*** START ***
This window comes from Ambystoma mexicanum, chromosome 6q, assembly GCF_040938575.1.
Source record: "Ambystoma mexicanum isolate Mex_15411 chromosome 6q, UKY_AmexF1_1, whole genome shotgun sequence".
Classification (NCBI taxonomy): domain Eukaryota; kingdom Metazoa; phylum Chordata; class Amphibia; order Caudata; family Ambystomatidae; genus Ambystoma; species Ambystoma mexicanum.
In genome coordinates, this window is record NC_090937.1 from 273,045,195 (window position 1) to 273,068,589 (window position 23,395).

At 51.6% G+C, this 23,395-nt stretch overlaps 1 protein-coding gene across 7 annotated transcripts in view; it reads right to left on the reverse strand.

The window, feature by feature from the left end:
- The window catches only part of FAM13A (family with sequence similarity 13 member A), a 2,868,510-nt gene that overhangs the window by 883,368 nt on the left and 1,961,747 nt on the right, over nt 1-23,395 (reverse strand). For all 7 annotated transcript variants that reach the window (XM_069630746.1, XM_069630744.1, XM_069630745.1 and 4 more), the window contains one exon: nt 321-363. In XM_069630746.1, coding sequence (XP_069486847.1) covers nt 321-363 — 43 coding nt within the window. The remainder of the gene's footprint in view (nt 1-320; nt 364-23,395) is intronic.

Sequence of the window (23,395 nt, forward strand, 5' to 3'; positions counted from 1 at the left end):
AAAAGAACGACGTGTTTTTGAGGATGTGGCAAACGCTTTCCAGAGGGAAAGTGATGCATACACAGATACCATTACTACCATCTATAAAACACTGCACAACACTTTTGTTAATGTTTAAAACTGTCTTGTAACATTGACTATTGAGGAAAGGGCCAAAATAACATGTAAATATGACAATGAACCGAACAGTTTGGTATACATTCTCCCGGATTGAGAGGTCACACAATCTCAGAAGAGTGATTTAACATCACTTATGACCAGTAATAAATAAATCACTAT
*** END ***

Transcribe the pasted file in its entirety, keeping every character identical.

This window comes from Ambystoma mexicanum, chromosome 6q, assembly GCF_040938575.1.
Source record: "Ambystoma mexicanum isolate Mex_15411 chromosome 6q, UKY_AmexF1_1, whole genome shotgun sequence".
Classification (NCBI taxonomy): domain Eukaryota; kingdom Metazoa; phylum Chordata; class Amphibia; order Caudata; family Ambystomatidae; genus Ambystoma; species Ambystoma mexicanum.
In genome coordinates, this window is record NC_090937.1 from 273,045,195 (window position 1) to 273,068,589 (window position 23,395).

At 51.6% G+C, this 23,395-nt stretch overlaps 1 protein-coding gene across 7 annotated transcripts in view; it reads right to left on the reverse strand.

The window, feature by feature from the left end:
- The window catches only part of FAM13A (family with sequence similarity 13 member A), a 2,868,510-nt gene that overhangs the window by 883,368 nt on the left and 1,961,747 nt on the right, over nt 1-23,395 (reverse strand). For all 7 annotated transcript variants that reach the window (XM_069630746.1, XM_069630744.1, XM_069630745.1 and 4 more), the window contains one exon: nt 321-363. In XM_069630746.1, coding sequence (XP_069486847.1) covers nt 321-363 — 43 coding nt within the window. The remainder of the gene's footprint in view (nt 1-320; nt 364-23,395) is intronic.

Sequence of the window (23,395 nt, forward strand, 5' to 3'; positions counted from 1 at the left end):
AAAAGAACGACGTGTTTTTGAGGATGTGGCAAACGCTTTCCAGAGGGAAAGTGATGCATACACAGATACCATTACTACCATCTATAAAACACTGCACAACACTTTTGTTAATGTTTAAAACTGTCTTGTAACATTGACTATTGAGGAAAGGGCCAAAATAACATGTAAATATGACAATGAACCGAACAGTTTGGTATACATTCTCCCGGATTGAGAGGTCACACAATCTCAGAAGAGTGATTTAACATCACTTATGACCAGTAATAAATAAATCACTAT